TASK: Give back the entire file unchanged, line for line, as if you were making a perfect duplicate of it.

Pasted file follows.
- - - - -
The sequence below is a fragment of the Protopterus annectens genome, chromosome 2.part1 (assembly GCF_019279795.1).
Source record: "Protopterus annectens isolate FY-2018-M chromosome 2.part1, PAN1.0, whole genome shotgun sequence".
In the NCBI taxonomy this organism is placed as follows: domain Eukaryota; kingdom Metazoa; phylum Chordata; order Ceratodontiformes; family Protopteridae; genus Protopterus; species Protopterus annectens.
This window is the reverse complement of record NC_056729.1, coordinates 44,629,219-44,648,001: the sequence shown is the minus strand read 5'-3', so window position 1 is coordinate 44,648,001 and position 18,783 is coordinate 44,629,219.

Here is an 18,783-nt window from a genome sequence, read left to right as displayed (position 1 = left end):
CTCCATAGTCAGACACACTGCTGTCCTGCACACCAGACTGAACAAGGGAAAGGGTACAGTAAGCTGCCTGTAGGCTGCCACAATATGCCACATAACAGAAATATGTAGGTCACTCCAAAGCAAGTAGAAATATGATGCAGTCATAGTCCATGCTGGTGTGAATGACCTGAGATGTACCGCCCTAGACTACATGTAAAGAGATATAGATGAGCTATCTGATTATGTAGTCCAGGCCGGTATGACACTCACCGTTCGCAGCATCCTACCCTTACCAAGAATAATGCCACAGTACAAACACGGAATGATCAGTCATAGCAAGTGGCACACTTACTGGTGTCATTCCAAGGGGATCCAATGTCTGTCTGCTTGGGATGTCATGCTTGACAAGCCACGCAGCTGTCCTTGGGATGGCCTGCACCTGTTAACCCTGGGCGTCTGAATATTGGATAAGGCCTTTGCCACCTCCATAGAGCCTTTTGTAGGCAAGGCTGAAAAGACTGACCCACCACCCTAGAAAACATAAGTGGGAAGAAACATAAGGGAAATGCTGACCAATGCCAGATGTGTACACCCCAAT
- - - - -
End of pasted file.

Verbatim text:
The sequence below is a fragment of the Protopterus annectens genome, chromosome 2.part1 (assembly GCF_019279795.1).
Source record: "Protopterus annectens isolate FY-2018-M chromosome 2.part1, PAN1.0, whole genome shotgun sequence".
In the NCBI taxonomy this organism is placed as follows: domain Eukaryota; kingdom Metazoa; phylum Chordata; order Ceratodontiformes; family Protopteridae; genus Protopterus; species Protopterus annectens.
This window is the reverse complement of record NC_056729.1, coordinates 44,629,219-44,648,001: the sequence shown is the minus strand read 5'-3', so window position 1 is coordinate 44,648,001 and position 18,783 is coordinate 44,629,219.

Here is an 18,783-nt window from a genome sequence, read left to right as displayed (position 1 = left end):
CTCCATAGTCAGACACACTGCTGTCCTGCACACCAGACTGAACAAGGGAAAGGGTACAGTAAGCTGCCTGTAGGCTGCCACAATATGCCACATAACAGAAATATGTAGGTCACTCCAAAGCAAGTAGAAATATGATGCAGTCATAGTCCATGCTGGTGTGAATGACCTGAGATGTACCGCCCTAGACTACATGTAAAGAGATATAGATGAGCTATCTGATTATGTAGTCCAGGCCGGTATGACACTCACCGTTCGCAGCATCCTACCCTTACCAAGAATAATGCCACAGTACAAACACGGAATGATCAGTCATAGCAAGTGGCACACTTACTGGTGTCATTCCAAGGGGATCCAATGTCTGTCTGCTTGGGATGTCATGCTTGACAAGCCACGCAGCTGTCCTTGGGATGGCCTGCACCTGTTAACCCTGGGCGTCTGAATATTGGATAAGGCCTTTGCCACCTCCATAGAGCCTTTTGTAGGCAAGGCTGAAAAGACTGACCCACCACCCTAGAAAACATAAGTGGGAAGAAACATAAGGGAAATGCTGACCAATGCCAGATGTGTACACCCCAAT